Many FrenchCo employees said that when they felt that their relatively poor language skills could become conspicuous và have career-related consequences, they simply stopped contributing to common discourse. “They’re afraid to lớn make mistakes,” an HR manager at the firm explains, “so they will just not speak at all.”

In other cases, documents that are supposed to be composed in English may be written in the mother tongue—as experienced by Hans at GlobalTech—or not written at all. “It’s too hard to write in English, so I don’t vì chưng it!” one GlobalTech employee notes. “And then there’s no documentation at all.”

Performance suffers.

The bottom line takes a hit when employees stop participating in group settings. Once participation ebbs, processes fall apart. Companies miss out on new ideas that might have been generated in meetings. People don’t report costly errors or offer observations about mistakes or questionable decisions. One of the engineers at GlobalTech’s Indian office explained that when meetings reverted into German his ability lớn contribute was cut off. He lost important information—particularly in side exchanges—despite receiving meeting notes afterward. Often those quick asides contained important contextual information, background analyses, or hypotheses about the root cause of a particular problem. He neither participated in the meetings nor learned from the problem-solving discussions.

An Adoption Framework

Converting the primary language of a business is no small task. In my work I’ve developed a framework for assessing readiness & guidelines for adopting the shift. Adoption depends on two key factors: employee buy-in & belief in capacity. Buy-in is the degree khổng lồ which employees believe that a single language will produce benefits for them or the organization. Belief in their own capacity is the extent khổng lồ which they are confident that they can gain enough fluency lớn pass muster.

Implementation Tips

Even when language mandates are implemented with care and forethought, negative emotional and organizational dynamics can still arise. But their power khổng lồ derail careers và company work can be significantly mitigated by adequately preparing people & systems for the change. Here are steps that companies can take lớn manage English-only policies.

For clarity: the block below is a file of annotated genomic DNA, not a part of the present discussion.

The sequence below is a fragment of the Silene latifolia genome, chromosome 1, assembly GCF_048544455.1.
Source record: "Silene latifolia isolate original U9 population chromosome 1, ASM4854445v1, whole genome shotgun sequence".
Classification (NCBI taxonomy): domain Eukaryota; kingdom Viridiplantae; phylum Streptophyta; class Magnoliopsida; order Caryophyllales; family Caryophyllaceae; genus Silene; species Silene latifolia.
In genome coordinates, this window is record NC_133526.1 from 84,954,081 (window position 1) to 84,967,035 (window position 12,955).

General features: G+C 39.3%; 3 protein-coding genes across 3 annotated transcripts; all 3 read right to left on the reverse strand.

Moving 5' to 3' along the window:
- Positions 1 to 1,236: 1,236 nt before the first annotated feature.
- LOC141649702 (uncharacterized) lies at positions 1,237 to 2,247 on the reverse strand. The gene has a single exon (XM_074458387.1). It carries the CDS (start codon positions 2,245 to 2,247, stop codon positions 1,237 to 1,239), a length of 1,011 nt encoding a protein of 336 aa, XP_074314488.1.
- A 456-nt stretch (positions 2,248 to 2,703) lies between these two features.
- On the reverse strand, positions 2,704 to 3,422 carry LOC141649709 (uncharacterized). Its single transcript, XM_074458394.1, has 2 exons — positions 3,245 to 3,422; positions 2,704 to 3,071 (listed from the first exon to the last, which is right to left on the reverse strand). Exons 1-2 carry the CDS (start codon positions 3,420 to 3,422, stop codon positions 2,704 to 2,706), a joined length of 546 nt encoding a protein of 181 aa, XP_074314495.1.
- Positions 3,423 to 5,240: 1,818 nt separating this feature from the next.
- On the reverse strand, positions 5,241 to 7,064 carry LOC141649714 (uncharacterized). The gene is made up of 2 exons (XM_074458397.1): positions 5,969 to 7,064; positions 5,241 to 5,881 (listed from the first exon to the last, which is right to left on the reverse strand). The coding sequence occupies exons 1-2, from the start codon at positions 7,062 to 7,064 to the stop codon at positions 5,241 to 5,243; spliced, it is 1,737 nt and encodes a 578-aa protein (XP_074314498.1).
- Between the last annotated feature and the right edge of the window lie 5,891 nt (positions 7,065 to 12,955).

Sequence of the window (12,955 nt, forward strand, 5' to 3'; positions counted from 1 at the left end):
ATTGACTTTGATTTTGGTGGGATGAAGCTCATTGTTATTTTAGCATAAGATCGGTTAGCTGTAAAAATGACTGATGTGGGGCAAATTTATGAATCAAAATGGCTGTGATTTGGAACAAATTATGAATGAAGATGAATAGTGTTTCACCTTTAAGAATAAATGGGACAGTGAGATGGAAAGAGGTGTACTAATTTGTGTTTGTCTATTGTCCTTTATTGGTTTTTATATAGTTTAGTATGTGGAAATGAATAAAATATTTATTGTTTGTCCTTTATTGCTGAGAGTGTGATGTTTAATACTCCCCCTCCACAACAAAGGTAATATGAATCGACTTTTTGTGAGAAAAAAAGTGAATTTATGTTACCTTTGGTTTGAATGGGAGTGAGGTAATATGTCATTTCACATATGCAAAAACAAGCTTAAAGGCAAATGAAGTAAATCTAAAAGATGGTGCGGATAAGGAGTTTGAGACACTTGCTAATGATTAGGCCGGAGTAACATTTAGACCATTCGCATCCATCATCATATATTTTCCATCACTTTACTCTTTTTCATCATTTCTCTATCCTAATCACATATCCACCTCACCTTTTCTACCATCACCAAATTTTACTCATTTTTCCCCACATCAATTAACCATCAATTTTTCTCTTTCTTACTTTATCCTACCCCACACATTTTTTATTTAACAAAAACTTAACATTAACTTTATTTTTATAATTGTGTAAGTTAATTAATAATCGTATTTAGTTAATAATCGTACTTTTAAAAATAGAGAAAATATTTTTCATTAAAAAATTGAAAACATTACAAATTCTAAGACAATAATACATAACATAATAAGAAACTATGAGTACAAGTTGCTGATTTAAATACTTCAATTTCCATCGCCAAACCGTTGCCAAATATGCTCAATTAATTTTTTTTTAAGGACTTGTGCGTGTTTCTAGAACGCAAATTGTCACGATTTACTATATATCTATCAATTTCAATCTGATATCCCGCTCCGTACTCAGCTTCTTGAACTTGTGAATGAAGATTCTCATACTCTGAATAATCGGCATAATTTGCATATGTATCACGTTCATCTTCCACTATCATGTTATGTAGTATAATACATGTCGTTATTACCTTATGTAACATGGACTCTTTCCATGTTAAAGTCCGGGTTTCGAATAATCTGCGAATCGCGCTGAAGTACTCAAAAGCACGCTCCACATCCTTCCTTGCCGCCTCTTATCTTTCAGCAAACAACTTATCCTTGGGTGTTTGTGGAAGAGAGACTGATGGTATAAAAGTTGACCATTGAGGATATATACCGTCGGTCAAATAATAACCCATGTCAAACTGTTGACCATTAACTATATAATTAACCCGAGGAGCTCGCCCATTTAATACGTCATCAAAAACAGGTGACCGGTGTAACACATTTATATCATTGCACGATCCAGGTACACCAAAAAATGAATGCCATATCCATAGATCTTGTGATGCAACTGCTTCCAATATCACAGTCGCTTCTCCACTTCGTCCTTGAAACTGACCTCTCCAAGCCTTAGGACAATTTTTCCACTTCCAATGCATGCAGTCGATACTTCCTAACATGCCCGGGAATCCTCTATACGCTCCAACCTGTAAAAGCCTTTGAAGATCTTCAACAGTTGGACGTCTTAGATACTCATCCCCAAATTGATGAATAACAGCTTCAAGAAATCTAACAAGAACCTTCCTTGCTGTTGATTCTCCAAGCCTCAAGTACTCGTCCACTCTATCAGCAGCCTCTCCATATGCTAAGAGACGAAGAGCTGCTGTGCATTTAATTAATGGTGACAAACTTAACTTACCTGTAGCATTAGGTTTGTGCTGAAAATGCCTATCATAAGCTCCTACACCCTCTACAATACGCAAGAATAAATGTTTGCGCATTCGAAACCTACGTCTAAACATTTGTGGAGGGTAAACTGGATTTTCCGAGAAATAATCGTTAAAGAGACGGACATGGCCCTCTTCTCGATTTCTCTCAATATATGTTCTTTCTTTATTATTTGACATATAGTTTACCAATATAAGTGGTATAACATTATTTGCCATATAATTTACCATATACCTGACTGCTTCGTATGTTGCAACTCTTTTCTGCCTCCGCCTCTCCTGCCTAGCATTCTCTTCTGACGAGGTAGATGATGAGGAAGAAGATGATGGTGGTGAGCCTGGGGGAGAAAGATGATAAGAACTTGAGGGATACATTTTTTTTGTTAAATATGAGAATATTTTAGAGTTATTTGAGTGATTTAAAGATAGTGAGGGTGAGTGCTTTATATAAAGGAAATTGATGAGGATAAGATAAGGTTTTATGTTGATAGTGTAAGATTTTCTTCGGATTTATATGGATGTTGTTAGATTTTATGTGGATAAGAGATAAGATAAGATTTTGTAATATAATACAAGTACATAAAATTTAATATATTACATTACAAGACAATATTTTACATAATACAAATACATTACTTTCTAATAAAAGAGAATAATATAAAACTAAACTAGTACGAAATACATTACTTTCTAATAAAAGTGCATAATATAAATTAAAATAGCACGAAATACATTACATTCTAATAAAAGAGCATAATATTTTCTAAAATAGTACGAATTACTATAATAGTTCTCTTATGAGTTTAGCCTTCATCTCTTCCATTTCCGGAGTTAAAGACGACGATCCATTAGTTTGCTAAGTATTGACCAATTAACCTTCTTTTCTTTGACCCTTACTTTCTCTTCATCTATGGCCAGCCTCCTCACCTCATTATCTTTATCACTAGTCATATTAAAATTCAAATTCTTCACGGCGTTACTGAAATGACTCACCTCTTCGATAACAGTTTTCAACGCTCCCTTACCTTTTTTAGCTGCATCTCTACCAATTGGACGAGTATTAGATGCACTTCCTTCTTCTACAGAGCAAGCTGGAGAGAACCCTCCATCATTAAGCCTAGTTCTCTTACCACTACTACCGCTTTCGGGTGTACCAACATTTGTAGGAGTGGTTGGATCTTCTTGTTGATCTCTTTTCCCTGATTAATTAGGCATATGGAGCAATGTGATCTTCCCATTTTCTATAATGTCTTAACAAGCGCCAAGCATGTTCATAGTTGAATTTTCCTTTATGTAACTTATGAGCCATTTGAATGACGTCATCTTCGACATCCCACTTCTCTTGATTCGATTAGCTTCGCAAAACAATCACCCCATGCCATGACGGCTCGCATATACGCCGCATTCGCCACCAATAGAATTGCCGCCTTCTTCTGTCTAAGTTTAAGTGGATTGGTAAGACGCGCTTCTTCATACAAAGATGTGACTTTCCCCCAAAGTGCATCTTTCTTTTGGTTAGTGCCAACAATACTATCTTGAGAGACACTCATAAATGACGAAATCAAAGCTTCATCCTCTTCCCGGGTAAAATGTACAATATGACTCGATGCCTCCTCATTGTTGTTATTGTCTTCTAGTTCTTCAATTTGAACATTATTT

Involve all employees.

Before a company introduces a global English policy, leaders should make a persuasive case for why it matters to employees and the organization. Employees must be assured that they will be supported in building their language skills. Companywide cultural-awareness training will help nonnative speakers feel heard và valued. Leaders should rally workers behind using English to accomplish goals, rather than learn it khổng lồ meet proficiency standards.

Managers are referees and enforcers.

Managers must take responsibility for ensuring compliance, và they’ll need training in how lớn productively address sensitive issues arising from the radical change. Groups should mix norms prescribing how members will interact, & managers should monitor behavior accordingly. For instance, managers should correct employees who switch into their mother tongue.

Native speakers must cấp độ the playing field.

Native speakers can learn to speak more slowly & simplify their vocabularies. They should refrain from dominating conversations và encourage nonnative speakers to lớn contribute. Native speakers may need coaching on how to bring along less proficient colleagues who are working at a disadvantage.

Nonnative speakers must comply.

Nonnative speakers have a responsibility to comply with the global English policy and to refrain from reverting lớn their mother tongue, even in informal meetings or communications. More-aggressive actions that exclude or ostracize native speakers, such as scheduling meetings at inopportune times, should be strongly discouraged.

The two dimensions combine lớn produce four categories of response to the change, as shown in the matrix “Four Types of Employee Response.” Ideally, employees would fall in what I gọi the “inspired” category—those who are excited about the move & confident that they can make the shift. They’re optimistic và likely lớn embrace the challenge. But undoubtedly, some employees will feel “oppressed.” Those people don’t think the change is a good idea, và they don’t think they’ll cut it.


The reality is that without buy-in, employees won’t bother to lớn brush up their language; without belief, they’ll thua hope. I’ve identified some guidelines managers can follow lớn help people along. Rakuten’s Mikitani has successfully implemented a version of this framework.